Formula 1 bosses have officially confirmed that the Algarve International Racetrack in Portimão will host the Heineken Formula 1 Portuguese Grand Prix on May 2.
“We are thrilled to announce that Formula 1 will be racing again in Portimão after the huge success of the race last year,” said Stefano Domenicali, President and CEO of Formula 1. “We want to thank the promoter and the Portuguese Government for their hard work and dedication in getting us to this point. We are confident and excited about our 2021 season, having shown last year that we could deliver 17 races safely and bring our millions of fans thrilling racing at a difficult time.”
Whether the race will be open to fans remains to be decided. “We hope to welcome fans to Portimão again this season in a safe way and are working with the promoter on the details of that plan,” Domenicali said.
The Algarve International Racetrack has also said it is working closely with F1 bosses and the government to allow fans to see the race up close and that its priority will be “safety”. “We proved last year that it is possible to host races safely in the midst of a pandemic,” it added.
Meanwhile, the announcement has been celebrated by Portugal’s Secretary of State for Tourism. “Holding major events in our country is very important for the image and international promotion of Portugal as a tourist destination, and so it is with great interest that we see the return of Formula 1 to the Algarve in 2021,” said Rita Marques.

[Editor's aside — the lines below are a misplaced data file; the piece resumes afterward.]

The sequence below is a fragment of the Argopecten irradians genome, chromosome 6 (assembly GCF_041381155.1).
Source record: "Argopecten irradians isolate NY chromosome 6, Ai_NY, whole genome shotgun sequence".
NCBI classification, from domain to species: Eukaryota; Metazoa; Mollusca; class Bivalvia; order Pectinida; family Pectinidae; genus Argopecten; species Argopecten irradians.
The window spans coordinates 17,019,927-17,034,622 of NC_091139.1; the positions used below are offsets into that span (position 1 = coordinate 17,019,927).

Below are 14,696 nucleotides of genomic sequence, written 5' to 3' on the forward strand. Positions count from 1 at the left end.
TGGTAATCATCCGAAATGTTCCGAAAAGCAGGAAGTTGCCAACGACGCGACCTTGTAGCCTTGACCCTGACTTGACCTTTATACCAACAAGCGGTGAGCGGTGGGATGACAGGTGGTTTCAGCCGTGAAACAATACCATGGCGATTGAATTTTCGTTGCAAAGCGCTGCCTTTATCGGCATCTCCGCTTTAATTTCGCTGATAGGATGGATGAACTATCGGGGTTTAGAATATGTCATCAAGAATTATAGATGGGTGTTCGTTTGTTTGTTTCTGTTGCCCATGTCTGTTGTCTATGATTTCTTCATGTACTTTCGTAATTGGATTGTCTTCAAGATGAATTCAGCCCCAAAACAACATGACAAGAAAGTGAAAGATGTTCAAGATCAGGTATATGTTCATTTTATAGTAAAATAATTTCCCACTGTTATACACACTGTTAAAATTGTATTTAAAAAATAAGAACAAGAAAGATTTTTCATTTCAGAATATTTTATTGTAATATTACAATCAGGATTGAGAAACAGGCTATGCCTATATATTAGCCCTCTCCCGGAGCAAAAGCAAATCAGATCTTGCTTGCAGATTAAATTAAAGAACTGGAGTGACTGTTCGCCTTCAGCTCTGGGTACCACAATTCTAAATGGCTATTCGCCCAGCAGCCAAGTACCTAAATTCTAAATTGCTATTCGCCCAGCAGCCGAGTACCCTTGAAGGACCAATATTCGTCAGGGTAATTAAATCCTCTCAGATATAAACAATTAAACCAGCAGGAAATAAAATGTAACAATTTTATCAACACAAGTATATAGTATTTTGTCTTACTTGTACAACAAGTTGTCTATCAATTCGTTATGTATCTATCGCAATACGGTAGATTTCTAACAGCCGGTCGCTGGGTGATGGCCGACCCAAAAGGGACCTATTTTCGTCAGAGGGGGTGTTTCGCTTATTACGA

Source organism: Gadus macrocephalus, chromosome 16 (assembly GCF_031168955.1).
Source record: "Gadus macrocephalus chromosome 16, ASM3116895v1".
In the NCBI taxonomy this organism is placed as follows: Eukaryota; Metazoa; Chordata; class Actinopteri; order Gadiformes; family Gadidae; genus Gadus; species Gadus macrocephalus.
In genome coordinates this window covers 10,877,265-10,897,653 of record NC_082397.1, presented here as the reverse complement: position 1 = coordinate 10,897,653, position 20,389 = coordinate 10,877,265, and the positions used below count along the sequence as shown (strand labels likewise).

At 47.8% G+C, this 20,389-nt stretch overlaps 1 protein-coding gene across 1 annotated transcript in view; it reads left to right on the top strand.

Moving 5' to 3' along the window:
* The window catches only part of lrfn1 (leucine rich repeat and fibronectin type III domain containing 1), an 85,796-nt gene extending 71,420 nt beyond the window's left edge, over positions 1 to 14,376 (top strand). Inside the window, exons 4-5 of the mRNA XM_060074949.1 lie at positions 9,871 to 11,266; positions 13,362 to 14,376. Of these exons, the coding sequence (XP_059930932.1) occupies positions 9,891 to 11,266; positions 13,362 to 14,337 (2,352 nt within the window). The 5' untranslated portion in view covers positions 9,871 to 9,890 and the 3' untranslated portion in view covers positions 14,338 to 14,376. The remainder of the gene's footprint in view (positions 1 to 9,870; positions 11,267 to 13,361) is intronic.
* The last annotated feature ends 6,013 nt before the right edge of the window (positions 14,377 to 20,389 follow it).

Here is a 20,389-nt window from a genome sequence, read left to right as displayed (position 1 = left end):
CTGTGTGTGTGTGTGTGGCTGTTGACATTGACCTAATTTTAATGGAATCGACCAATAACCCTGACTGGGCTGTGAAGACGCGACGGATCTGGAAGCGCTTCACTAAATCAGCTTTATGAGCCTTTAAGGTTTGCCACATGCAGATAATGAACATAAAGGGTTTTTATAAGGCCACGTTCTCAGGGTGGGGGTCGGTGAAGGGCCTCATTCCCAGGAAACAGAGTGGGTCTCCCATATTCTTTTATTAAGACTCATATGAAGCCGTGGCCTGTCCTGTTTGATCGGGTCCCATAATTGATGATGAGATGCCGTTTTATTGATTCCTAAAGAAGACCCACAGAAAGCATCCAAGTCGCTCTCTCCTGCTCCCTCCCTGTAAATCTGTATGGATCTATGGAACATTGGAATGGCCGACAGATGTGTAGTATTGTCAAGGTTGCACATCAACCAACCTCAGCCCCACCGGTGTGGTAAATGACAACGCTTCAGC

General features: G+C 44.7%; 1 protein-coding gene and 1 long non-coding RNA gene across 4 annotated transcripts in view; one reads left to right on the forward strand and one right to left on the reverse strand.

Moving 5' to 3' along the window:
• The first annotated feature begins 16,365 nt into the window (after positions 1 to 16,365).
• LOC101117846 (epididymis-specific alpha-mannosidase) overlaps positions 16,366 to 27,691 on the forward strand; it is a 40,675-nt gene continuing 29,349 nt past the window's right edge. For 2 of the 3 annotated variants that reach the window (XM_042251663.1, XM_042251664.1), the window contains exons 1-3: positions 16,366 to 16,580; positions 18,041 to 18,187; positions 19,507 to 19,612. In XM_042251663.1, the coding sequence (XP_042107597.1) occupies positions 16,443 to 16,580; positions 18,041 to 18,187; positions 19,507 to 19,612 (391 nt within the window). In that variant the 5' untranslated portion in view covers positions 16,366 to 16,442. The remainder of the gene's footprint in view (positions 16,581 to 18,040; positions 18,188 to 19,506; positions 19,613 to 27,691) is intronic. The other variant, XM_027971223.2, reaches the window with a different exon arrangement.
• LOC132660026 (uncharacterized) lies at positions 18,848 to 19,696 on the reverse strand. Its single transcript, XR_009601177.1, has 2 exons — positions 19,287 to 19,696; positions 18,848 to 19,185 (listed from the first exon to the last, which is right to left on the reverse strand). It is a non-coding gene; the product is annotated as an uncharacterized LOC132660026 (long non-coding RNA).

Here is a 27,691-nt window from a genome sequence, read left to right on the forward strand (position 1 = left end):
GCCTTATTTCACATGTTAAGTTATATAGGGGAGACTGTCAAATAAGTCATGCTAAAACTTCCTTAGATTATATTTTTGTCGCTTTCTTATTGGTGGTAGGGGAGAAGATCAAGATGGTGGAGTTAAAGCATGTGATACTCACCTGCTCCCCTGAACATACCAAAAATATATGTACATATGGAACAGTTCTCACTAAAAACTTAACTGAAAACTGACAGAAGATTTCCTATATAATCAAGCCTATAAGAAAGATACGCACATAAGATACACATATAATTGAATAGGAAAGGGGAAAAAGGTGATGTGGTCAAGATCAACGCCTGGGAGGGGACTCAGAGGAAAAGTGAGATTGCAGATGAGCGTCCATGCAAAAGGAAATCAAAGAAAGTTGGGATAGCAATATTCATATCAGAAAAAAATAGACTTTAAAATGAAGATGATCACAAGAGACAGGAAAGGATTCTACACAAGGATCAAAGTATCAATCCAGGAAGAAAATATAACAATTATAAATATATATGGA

The secretary of state also thanked “the FIA and F1 for its confidence in Portugal, the Algarve and the Algarve International Racetrack by choosing our country to host a stage of the F1 calendar” and expressed the country’s “full commitment to make it a big success”.
The President of the Portuguese Federation of Motorsports and Karting believes the Portuguese GP could become an annual event. “When the last Portuguese GP was held in Portugal in 2020, we always said we would fight for it to be more than a replacement but to earn its place on the F1 calendar,” Ni Amorim told national news agency Lusa.
The hardest part has already been done, he said. “Now it is important to gather the conditions to have fans in the stands. Portugal is in a difficult economic situation and events like F1 will be very important for a region that relies on tourism.”
According to Amorim, “there is no reason why Portugal won’t be part of the calendar in the years to come.”